Clive was delighted to see the enormous progress that has been made in the last few months in the construction of the new Eltham Centre. The steel structure is now in place and work is on schedule to open next year.
“I was delighted to see how much work has been done on the site,” said Clive. “This is the most exciting development in our town centre for many years.”
Clive has been campaigning for twelve years for a replacement for Eltham Pools. It has always been clear that even with refurbishment, Eltham Pools would not meet modern standards.
The artist’s impressions shown to the right give some idea of the view from Archery Road and the atrium where visitors will first enter the building.
The new eight lane main pool will be competition standard which means it will be a venue for accredited swimming galas that currently cannot be held at Eltham Pools. Greenwich Community College has also invested in the scheme and will occupy two floors in the new building. The library will also get a £1.7 million refurbishment and the centre will be a one-stop-shop for council services.
The town centre location was chosen by local people following an extensive consultation. It will be easily accessible by all members of the community, even those without a car.
Clive popped into the Eltham Park Baptist Friendship Centre in Glenure Road for a cup of coffee to help raise money for Macmillan Cancer Support.
The charity are aiming to raise over £7 million nationally through organising ‘the biggest coffee morning on the world’ in venues up and down the country.
Clive explained “Everyone is affected directly or indirectly by cancer. An event like this gives us all the chance to do something about it. Macmillan Cancer Support is a wonderful organisation, providing practical, medical, emotional and financial support for anyone suffering from cancer. I would like to congratulate the organisers of this event for their hard work in supporting this extremely worthwhile cause.
If you want to find out more about Macmillan Cancer Support, then click here.
Eglinton Children’s Centre opened on 22 September at Eglinton Primary School in Paget Rise.
Speaking aftger the opening Clive said “I am delighted that these centres are opening across my constituency. We are now able to provide quality childcare to the Borough’s families.”
Services available include a Play and Stay session so parents and childminders can participate in activities with their children and have the opportunity to meet with health specialists.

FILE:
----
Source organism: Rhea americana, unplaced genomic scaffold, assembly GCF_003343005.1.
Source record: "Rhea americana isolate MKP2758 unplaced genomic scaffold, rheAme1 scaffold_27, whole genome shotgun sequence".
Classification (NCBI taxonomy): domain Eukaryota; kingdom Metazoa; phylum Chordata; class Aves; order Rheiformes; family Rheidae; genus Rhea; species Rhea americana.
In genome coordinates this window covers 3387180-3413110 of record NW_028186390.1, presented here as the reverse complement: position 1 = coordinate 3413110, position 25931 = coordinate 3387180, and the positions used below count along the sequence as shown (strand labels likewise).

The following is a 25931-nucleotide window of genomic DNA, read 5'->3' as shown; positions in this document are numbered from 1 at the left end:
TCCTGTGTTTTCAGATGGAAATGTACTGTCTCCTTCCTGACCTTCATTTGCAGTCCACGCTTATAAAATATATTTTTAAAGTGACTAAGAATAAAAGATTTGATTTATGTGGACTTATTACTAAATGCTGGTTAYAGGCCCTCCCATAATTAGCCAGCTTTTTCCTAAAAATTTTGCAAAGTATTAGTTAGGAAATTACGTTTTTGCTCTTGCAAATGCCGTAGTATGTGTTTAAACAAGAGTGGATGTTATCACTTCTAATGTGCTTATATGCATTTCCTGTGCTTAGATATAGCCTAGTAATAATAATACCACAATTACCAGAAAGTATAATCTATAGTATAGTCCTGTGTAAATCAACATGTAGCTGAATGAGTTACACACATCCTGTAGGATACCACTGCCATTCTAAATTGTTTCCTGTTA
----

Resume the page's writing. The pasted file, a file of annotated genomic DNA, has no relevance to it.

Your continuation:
Council services such as the Early Years Librarian and the Children’s Information Service will also be available, along with a range of support services in language and psychology.
Parents can benefit from advice on training and employment opportunities, along with the ability to access courses at the Centre.
Clive met with local residents, local police officers and council officers on a walkabout in Eaglesfield Park.The walkabout was arranged by local resident Jenny Penn, a member of the Eaglesfield Park Neighbourhood Watch Scheme. Also present were members of Friends of Eaglesfield Park.
“We looked at ways of improving communication between all the various groups represented” explained Clive. “Residents have been working hard to ensure that the Park remains as attractive as it looked today. The park is one of the most beautiful in the Borough with fantastic views across Kent. Local residents are keen to ensure that the park is enjoyed and respected by all members of the community. I think the walkabout was extremely useful in ensuring that all of the agencies involved work together to ensure that we bring improvements to the Park and tackle any problems swiftly.”
Clive Efford is supporting local residents opposed to a late-night license for the former Ship public House – to be renamed Bust “Da” Rhymes Bar – in Plumstead Common Road.
Over 50 people turned out on Saturday September 16 to protest outside the pub. The large turnout showed the local strength of feeling
You will see on the right hand side of this frame a two-page letter sent out by the Council to local residents. Click on the picture to see a larger version. This was sent to residents living within 200 metres of the Ship. Clive wants to see this letter distributed more widely. Why not print it off and show it your neighbours.
It is important that all residents opposed to this application write to the Council to outline their objections. Letters will be more influential than petitions. It is important that people limit their comments to address only the specific points in the license application. I know, for example, that there are rumours that this is an application for a lap-dancing club. This is not the case and if people mention issues like this, then they run the risk of having their objections struck out.
The Council’s consultation letter clearly spells out the issues that your letter needs to address. Please follow these instructions. Letters must be with the Council by October 5th.
The application will be determined at a public hearing at a date yet to be specified. Everyone who registers an objection should receive details of this meeting. It is unlikely that there will be enough time for everyone to speak at this meeting. Your local councillors are keen to represent your views. If you are happy to allow them to speak on your behalf then please indicate this in your letter. The names of your local councillors are given in the Council’s letter.